You might think that as a career matures, things would slow a little and afford some opportunities for activities that are not directly connected to work. Sadly, I've found as I've grown older and gained experience as a healthcare chief information officer, this is not the case. When I reflect on my work history, I realize that I only thought I was busy in the past. I didn't think my life could get any busier; I was wrong.
Having raised four outstanding daughters (in partnership with my wife of almost 39 years), I am well-versed in the nuances of busy-ness. One of the rules that I've always followed, related to raising my girls, was to be present and available for whatever they were involved in and still take care of the duties of a very demanding job. I'm happy to say that my wife did an outstanding job of getting our girls to adulthood, even in spite of me getting in her way. I became skilled in systems strategy, implementations, cross country, track and marching band—all at the same time. Remember, this is when I thought I was busy. Now, with government regulation, healthcare reform, decreased reimbursement, meaningful use, the American Recovery and Reinvestment Act and other crisis events, the demands on healthcare CIOs are rising exponentially.
You are probably wondering where I'm going with all this. Let me get to the point—it relates to the old saying "all work and no play makes (fill in your own name here) a dull boy." Most healthcare CIOs I know seem to be at work all the time; it's difficult to unplug and disconnect. However, that is something that really busy people need to do: They need to develop the ability to back off the accelerator so that they can re-energize, which will enable them to be optimally productive on the job.
Let me illustrate. When I graduated from high school, I asked my dad to help me get a job at the local Goodyear plant, where he had worked as a journeyman sheet-metal craftsman and welder. My dad graciously refused and went on to explain that he had raised his boys to use their brains, not their backs. I took his guidance and went to college rather than working as skilled labor.
Although I completed college and began a healthcare career, my dad was really the smarter person. You see, when my dad was at work, he was at work (there were weeks/months that he worked eight days a week, if you counted the overtime). However, when my dad was not at work, he was unplugged and disconnected from work.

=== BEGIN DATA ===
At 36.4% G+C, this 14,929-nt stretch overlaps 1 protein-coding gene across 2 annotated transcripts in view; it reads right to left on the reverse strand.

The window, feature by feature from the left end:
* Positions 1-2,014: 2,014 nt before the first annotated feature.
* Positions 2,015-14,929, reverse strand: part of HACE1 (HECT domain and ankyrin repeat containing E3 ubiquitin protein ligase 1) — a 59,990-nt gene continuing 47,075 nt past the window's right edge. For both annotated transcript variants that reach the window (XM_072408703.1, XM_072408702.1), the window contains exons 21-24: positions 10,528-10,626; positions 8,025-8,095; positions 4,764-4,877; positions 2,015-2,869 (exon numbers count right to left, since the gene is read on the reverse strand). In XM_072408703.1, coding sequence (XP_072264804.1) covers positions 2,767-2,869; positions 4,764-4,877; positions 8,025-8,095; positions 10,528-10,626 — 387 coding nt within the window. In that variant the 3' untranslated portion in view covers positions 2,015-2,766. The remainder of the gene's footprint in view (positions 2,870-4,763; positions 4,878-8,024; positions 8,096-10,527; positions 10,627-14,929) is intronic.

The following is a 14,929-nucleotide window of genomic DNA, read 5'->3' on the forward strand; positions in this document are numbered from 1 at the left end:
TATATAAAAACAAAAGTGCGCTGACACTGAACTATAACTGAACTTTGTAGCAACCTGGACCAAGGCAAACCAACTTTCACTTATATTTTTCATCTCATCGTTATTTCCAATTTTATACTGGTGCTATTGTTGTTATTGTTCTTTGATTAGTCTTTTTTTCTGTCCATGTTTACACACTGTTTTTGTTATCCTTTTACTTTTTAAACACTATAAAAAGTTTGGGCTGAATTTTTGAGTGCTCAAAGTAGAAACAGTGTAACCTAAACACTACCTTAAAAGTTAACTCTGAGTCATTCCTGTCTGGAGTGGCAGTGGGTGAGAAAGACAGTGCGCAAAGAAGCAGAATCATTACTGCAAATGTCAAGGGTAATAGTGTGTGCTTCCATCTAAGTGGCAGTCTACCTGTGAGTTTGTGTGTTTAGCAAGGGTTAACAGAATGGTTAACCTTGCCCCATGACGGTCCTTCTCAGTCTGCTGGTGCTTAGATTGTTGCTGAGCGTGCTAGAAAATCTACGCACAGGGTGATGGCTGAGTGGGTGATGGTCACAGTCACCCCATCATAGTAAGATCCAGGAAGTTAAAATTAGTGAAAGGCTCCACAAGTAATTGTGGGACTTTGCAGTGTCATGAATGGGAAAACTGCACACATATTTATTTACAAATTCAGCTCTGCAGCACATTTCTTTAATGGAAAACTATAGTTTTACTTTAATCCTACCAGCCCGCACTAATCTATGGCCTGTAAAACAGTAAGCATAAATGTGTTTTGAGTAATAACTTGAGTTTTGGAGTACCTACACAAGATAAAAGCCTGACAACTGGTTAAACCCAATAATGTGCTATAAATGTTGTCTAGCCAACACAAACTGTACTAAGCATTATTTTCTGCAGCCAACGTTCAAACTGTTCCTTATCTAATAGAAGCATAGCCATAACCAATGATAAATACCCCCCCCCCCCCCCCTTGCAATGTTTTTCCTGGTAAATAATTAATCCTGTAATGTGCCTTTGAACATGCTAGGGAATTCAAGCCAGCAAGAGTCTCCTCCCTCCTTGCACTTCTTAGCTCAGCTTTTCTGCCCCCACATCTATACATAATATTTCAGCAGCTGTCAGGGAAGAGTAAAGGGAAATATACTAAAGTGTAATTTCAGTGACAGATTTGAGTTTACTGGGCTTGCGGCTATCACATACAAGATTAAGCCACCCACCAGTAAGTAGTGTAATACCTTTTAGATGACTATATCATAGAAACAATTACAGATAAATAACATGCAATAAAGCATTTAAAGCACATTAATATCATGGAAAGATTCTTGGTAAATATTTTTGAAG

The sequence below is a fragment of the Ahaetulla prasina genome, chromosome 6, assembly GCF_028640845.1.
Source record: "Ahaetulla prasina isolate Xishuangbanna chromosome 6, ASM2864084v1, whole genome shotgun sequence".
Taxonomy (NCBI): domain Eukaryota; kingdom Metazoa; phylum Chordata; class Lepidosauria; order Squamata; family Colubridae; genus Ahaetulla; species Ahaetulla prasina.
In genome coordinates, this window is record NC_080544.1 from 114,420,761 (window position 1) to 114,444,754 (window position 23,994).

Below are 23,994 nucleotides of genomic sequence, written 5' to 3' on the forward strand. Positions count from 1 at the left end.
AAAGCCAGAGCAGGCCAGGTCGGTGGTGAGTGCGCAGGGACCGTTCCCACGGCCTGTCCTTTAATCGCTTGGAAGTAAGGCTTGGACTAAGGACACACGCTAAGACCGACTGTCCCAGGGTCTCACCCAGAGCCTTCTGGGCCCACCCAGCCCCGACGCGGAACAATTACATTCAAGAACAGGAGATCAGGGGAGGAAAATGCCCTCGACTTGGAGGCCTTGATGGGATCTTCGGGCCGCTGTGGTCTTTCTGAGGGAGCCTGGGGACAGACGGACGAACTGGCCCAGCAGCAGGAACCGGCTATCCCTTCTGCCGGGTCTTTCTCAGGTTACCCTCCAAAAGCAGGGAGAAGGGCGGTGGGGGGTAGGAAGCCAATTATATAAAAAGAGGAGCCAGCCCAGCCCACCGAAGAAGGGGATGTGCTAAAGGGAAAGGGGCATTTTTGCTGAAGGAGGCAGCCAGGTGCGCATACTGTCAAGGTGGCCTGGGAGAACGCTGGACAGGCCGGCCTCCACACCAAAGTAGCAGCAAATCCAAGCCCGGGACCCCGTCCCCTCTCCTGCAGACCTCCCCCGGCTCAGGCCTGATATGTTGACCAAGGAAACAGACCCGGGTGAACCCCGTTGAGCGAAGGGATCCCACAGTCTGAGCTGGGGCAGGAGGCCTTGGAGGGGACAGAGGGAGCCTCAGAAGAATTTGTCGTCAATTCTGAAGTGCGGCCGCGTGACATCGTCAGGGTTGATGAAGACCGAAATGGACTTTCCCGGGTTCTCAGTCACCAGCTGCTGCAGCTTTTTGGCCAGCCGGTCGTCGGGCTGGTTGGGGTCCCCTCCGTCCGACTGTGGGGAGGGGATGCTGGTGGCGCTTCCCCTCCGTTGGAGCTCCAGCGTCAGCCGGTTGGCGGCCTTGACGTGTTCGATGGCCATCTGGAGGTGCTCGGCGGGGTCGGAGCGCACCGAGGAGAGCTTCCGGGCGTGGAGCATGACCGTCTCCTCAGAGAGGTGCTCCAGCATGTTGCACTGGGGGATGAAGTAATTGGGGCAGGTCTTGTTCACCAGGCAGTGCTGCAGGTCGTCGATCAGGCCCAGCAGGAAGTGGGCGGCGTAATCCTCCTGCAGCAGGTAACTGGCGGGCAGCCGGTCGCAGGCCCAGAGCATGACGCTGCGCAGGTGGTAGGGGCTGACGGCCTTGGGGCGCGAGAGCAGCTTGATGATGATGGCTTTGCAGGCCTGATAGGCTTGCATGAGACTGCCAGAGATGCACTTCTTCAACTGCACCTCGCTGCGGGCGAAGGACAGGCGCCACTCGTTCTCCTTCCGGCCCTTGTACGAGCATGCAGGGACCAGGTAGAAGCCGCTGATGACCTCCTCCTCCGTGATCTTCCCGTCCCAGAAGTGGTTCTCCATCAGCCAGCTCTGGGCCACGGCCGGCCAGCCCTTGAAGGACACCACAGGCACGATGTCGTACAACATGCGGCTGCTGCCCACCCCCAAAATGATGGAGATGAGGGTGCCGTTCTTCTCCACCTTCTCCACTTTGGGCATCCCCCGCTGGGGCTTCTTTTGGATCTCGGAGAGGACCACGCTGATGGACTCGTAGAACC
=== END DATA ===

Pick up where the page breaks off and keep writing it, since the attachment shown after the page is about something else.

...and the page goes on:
Now if you take a look at my career, I'm never not at work. I have to make an effort to "not be at work." I have to plan it as if it were a meeting or another business trip. My wife and children kidnapped me a couple of years ago to a cabin in the mountains for a week; however, I could get cell service on the second floor of the cabin. As you can tell, I had some difficulty disconnecting from the day-to-day activities of my "job."
This year, my wife and I did something that we had not done in more than 30 years. She and I took a vacation by ourselves—no children, no grandchildren. This may not strike you as something to write about, but it was very out of character for me. I wouldn't call myself a workaholic; I'm just really busy doing what I do.
We drove for about 12 hours to the Gulf Coast and spent a week sitting on the beach, reading, taking long walks and just spending time together. You know, the things that our very busy lives had not allowed us to do—or, better said, some things that we had not allowed ourselves to do.
One of the rules that I made for myself during the trip was that I would check e-mail only once at the end of the day, before we went out to dinner. A cellphone would not accompany me to the beach. You can call it an experiment of will, if you like. Neither my wife nor my children thought that I would be successful. I am happy to brag that I did stay within the established guidelines.
I can't remember when I've enjoyed myself as much—just taking the time to allow myself to be unplugged and disconnected, not just from technology but from the very busy pace of work. As you can guess, the work was still there when I returned.
So here is the moral of the story and the message that I would like to give to all the other very busy people in healthcare and in other industries: The work is not who you are; it's just what you do. Don't let your work define who you are—rather, take time for yourself and your family. I promise that the time away from the rush of everyday will have benefits and dividends that you cannot imagine.
My wife gave me a little plaque for my office. It reads, "Don't be so busy earning a living that you miss the opportunity to make a life." Those are good words to live and work by.
Chief information officer
Good Samaritan Hospital